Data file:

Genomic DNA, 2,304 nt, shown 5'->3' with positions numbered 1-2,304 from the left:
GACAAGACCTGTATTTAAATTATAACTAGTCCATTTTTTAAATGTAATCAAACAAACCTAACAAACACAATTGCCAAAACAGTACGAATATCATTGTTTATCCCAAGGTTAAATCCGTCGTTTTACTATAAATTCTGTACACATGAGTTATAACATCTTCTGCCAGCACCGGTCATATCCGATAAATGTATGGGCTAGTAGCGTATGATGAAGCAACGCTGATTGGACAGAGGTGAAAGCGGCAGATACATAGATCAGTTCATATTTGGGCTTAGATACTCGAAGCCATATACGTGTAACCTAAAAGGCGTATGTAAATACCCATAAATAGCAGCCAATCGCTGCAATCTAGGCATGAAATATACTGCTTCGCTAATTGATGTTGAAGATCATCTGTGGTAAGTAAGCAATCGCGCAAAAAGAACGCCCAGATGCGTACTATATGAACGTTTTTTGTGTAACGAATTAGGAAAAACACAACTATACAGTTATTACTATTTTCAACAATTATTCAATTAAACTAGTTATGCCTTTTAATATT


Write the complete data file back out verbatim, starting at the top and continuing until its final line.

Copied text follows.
Genomic DNA, 2,304 nt, shown 5'->3' with positions numbered 1-2,304 from the left:
GACAAGACCTGTATTTAAATTATAACTAGTCCATTTTTTAAATGTAATCAAACAAACCTAACAAACACAATTGCCAAAACAGTACGAATATCATTGTTTATCCCAAGGTTAAATCCGTCGTTTTACTATAAATTCTGTACACATGAGTTATAACATCTTCTGCCAGCACCGGTCATATCCGATAAATGTATGGGCTAGTAGCGTATGATGAAGCAACGCTGATTGGACAGAGGTGAAAGCGGCAGATACATAGATCAGTTCATATTTGGGCTTAGATACTCGAAGCCATATACGTGTAACCTAAAAGGCGTATGTAAATACCCATAAATAGCAGCCAATCGCTGCAATCTAGGCATGAAATATACTGCTTCGCTAATTGATGTTGAAGATCATCTGTGGTAAGTAAGCAATCGCGCAAAAAGAACGCCCAGATGCGTACTATATGAACGTTTTTTGTGTAACGAATTAGGAAAAACACAACTATACAGTTATTACTATTTTCAACAATTATTCAATTAAACTAGTTATGCCTTTTAATATT